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Can You Freeze Cheese? (A Taste-Test Experiment)

Julie's cheese experiment started after she bought way too many blocks of cheese that were on sale.

If you are like me, you probably wonder about the potential time-saving opportunities you are missing out on by not understanding all the foods that can freeze well. I love gathering berries in the summer so that I have fresh produce in the winter. You can freeze meats, herbs, and even some vegetables, but what about dairy?

Realizing I had no idea about the freeze-ability of cheese, I decided to do my own little experiment. I froze several different types of cheese:

  • Cheddar cheese block
  • Fresh Mozzarella cheese
  • Cream cheese
  • Aged fresh (and shredded) Parmesan cheese
  • Shredded bagged cheese

But I didn't stop there. I also did a taste test, using the fresh cheese and then the frozen cheese. Here is what I found.

The subjects of my experiment

The subjects of my experiment

Details of My Experiment

  • I froze the cheese in a simple plastic baggy. No handy dandy plastic wrap or shrink wrap. I did suck the air out of the bag, however.
  • I did not use a deep freezer. Just a regular old kitchen freezer (not on the door, in the back).
  • I defrosted it the "illegal" way, meaning I put it on the counter. The results might be slightly different if you slowly defrost it in the refrigerator instead.
  • All the cheeses I froze had already been in my fridge for several days. I compared them to the same bag or block they were cut from.
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Why did I choose the types of cheese that I did?

Simply put, it is the kind I use all the time! These cheeses are on my weekly list and readily available in my fridge. I think it would also be safe to say that I experimented with a various mixture of textures and styles of cheese. Though you may want to do your own experiment, I think you can make the following assumptions about other cheeses not tested in this experiment.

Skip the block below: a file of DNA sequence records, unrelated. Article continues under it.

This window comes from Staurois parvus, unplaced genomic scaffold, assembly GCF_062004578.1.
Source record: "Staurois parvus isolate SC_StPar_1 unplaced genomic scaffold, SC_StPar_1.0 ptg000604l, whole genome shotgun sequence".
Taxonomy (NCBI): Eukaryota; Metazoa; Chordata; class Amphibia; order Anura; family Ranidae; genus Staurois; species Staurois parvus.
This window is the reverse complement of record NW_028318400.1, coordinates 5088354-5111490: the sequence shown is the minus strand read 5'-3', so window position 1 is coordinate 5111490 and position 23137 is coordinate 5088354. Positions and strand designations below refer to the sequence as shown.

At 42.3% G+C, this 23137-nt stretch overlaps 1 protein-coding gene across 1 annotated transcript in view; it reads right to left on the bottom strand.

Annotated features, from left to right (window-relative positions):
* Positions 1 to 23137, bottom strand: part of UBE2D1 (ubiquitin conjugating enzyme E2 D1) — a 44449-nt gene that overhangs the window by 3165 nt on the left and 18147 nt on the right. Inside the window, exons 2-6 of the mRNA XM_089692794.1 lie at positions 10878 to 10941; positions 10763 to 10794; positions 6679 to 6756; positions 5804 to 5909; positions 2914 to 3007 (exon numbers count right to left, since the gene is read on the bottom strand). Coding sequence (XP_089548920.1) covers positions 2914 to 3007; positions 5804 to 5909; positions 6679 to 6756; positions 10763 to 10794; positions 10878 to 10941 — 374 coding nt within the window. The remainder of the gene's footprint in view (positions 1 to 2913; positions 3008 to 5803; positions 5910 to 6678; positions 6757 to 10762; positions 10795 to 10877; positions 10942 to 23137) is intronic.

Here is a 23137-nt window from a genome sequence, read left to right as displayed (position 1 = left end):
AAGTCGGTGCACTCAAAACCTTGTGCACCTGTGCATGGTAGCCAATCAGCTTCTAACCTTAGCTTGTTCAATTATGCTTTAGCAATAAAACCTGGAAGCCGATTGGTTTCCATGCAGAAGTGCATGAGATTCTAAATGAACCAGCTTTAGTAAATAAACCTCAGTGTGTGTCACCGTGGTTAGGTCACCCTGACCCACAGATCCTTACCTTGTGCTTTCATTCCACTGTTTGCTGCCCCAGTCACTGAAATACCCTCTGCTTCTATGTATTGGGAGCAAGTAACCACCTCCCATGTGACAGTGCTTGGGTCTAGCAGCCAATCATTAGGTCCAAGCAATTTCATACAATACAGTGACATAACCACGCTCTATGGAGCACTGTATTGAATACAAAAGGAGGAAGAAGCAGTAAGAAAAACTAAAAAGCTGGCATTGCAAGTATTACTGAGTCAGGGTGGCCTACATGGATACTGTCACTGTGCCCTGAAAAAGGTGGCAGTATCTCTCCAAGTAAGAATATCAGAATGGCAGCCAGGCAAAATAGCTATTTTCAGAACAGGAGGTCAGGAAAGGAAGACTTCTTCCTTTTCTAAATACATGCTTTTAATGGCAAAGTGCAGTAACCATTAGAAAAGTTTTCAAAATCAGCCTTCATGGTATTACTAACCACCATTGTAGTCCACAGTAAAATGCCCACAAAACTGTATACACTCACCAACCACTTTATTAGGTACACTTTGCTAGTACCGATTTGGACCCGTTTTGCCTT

• Cheddar can be substituted for any cheese like Monterey Jack, Havarti, gouda, swiss, or muenster.
  • Cream cheese can be substituted for another popular soft cheese like goat cheese.
  • The parmesan can be substituted for Asiago and other hard Italian cheeses.
  • The shredded combination can be substituted with almost any pre-packaged shredded cheese.
  • The fresh Mozzarella can possibly substitute a cheese like Brie or even feta.

Taste-Test Results

Type of cheeseTextureTasteCondensation

Cheddar

A bit softer than the non-frozen block

No change in taste

There was considerable condensation in the bag.

Freshly Shredded Parmesan

No change in texture

No change in taste

No condensation

Fresh Mozzarella

No change in texture

No change in taste

No condensation

Cream Cheese

No change in texture

No change in taste

Slight condensation

Bagged Shredded Cheese Combo

Slightly softer than the non-frozen bag

No change in taste

No condensation

So Can You Freeze Cheese?

Yes! So go ahead and wrap up that unused cheese and stick it in the freezer. For the condensation problem, I would defrost it in the fridge, to minimize this problem.

A Note About Cheddar and Ricotta:

I would be careful about freezing cheddar cheese. I'm not sure why that cheese seemed to struggle during the defrosting process. I thought that fresh mozzarella or the cream cheese would be the problem, but it wasn't.

Though I did not use this cheese in my experiment, I have successfully frozen many a lasagna and stuffed shells filled with ricotta cheese. I imagine that freezing it as a whole (in a container) would not work out so well, so just freeze it when it is already prepared in a dish.

Happy freezing!

© 2012 Blurter of Indiscretions

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